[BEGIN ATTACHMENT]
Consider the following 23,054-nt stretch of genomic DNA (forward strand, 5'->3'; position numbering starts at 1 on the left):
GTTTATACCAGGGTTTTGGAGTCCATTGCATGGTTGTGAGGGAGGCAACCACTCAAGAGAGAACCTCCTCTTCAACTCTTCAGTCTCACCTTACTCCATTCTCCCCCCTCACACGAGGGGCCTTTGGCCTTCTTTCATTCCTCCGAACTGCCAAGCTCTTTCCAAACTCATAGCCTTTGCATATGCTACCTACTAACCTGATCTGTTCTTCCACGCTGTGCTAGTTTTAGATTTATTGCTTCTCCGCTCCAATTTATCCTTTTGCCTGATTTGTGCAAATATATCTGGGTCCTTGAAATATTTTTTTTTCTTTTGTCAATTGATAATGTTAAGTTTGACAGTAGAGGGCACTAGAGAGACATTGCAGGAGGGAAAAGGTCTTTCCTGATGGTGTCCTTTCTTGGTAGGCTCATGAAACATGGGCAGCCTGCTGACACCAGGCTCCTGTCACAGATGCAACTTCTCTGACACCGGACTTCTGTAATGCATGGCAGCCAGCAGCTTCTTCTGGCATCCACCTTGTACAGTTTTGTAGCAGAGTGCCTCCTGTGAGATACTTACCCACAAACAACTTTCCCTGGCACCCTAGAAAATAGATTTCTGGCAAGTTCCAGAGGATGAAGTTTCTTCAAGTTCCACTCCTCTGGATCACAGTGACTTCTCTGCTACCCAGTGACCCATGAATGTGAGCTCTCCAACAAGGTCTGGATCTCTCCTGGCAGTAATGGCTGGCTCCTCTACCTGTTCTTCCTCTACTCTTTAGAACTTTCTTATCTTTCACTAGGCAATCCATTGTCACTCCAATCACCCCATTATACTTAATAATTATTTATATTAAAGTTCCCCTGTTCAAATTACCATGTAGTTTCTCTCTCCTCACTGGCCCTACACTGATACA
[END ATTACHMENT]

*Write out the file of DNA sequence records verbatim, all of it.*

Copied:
Consider the following 23,054-nt stretch of genomic DNA (forward strand, 5'->3'; position numbering starts at 1 on the left):
GTTTATACCAGGGTTTTGGAGTCCATTGCATGGTTGTGAGGGAGGCAACCACTCAAGAGAGAACCTCCTCTTCAACTCTTCAGTCTCACCTTACTCCATTCTCCCCCCTCACACGAGGGGCCTTTGGCCTTCTTTCATTCCTCCGAACTGCCAAGCTCTTTCCAAACTCATAGCCTTTGCATATGCTACCTACTAACCTGATCTGTTCTTCCACGCTGTGCTAGTTTTAGATTTATTGCTTCTCCGCTCCAATTTATCCTTTTGCCTGATTTGTGCAAATATATCTGGGTCCTTGAAATATTTTTTTTTCTTTTGTCAATTGATAATGTTAAGTTTGACAGTAGAGGGCACTAGAGAGACATTGCAGGAGGGAAAAGGTCTTTCCTGATGGTGTCCTTTCTTGGTAGGCTCATGAAACATGGGCAGCCTGCTGACACCAGGCTCCTGTCACAGATGCAACTTCTCTGACACCGGACTTCTGTAATGCATGGCAGCCAGCAGCTTCTTCTGGCATCCACCTTGTACAGTTTTGTAGCAGAGTGCCTCCTGTGAGATACTTACCCACAAACAACTTTCCCTGGCACCCTAGAAAATAGATTTCTGGCAAGTTCCAGAGGATGAAGTTTCTTCAAGTTCCACTCCTCTGGATCACAGTGACTTCTCTGCTACCCAGTGACCCATGAATGTGAGCTCTCCAACAAGGTCTGGATCTCTCCTGGCAGTAATGGCTGGCTCCTCTACCTGTTCTTCCTCTACTCTTTAGAACTTTCTTATCTTTCACTAGGCAATCCATTGTCACTCCAATCACCCCATTATACTTAATAATTATTTATATTAAAGTTCCCCTGTTCAAATTACCATGTAGTTTCTCTCTCCTCACTGGCCCTACACTGATACA